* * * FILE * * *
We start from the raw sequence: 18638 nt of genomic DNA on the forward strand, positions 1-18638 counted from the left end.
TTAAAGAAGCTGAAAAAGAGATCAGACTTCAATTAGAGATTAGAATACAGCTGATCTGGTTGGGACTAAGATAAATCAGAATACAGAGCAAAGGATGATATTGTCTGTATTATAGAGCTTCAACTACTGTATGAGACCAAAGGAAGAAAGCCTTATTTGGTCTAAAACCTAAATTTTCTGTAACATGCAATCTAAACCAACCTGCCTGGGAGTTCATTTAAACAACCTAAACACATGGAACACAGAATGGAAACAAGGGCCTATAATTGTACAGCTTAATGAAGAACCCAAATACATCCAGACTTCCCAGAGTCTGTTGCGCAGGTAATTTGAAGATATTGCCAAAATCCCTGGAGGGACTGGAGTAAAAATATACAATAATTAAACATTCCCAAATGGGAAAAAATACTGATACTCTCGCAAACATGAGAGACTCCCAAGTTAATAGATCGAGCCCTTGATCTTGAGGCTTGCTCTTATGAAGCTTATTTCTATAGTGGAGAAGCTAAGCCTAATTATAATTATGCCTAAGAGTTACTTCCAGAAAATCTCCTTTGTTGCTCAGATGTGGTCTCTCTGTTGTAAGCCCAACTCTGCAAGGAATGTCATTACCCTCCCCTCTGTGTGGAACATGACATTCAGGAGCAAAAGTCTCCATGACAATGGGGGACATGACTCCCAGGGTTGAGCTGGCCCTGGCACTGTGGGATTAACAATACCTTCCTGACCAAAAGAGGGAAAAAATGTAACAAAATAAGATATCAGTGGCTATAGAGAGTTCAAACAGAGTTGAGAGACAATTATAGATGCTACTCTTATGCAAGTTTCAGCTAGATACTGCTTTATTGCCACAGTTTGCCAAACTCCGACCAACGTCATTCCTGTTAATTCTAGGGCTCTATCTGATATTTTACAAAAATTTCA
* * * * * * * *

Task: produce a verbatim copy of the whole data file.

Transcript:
We start from the raw sequence: 18638 nt of genomic DNA on the forward strand, positions 1-18638 counted from the left end.
TTAAAGAAGCTGAAAAAGAGATCAGACTTCAATTAGAGATTAGAATACAGCTGATCTGGTTGGGACTAAGATAAATCAGAATACAGAGCAAAGGATGATATTGTCTGTATTATAGAGCTTCAACTACTGTATGAGACCAAAGGAAGAAAGCCTTATTTGGTCTAAAACCTAAATTTTCTGTAACATGCAATCTAAACCAACCTGCCTGGGAGTTCATTTAAACAACCTAAACACATGGAACACAGAATGGAAACAAGGGCCTATAATTGTACAGCTTAATGAAGAACCCAAATACATCCAGACTTCCCAGAGTCTGTTGCGCAGGTAATTTGAAGATATTGCCAAAATCCCTGGAGGGACTGGAGTAAAAATATACAATAATTAAACATTCCCAAATGGGAAAAAATACTGATACTCTCGCAAACATGAGAGACTCCCAAGTTAATAGATCGAGCCCTTGATCTTGAGGCTTGCTCTTATGAAGCTTATTTCTATAGTGGAGAAGCTAAGCCTAATTATAATTATGCCTAAGAGTTACTTCCAGAAAATCTCCTTTGTTGCTCAGATGTGGTCTCTCTGTTGTAAGCCCAACTCTGCAAGGAATGTCATTACCCTCCCCTCTGTGTGGAACATGACATTCAGGAGCAAAAGTCTCCATGACAATGGGGGACATGACTCCCAGGGTTGAGCTGGCCCTGGCACTGTGGGATTAACAATACCTTCCTGACCAAAAGAGGGAAAAAATGTAACAAAATAAGATATCAGTGGCTATAGAGAGTTCAAACAGAGTTGAGAGACAATTATAGATGCTACTCTTATGCAAGTTTCAGCTAGATACTGCTTTATTGCCACAGTTTGCCAAACTCCGACCAACGTCATTCCTGTTAATTCTAGGGCTCTATCTGATATTTTACAAAAATTTCA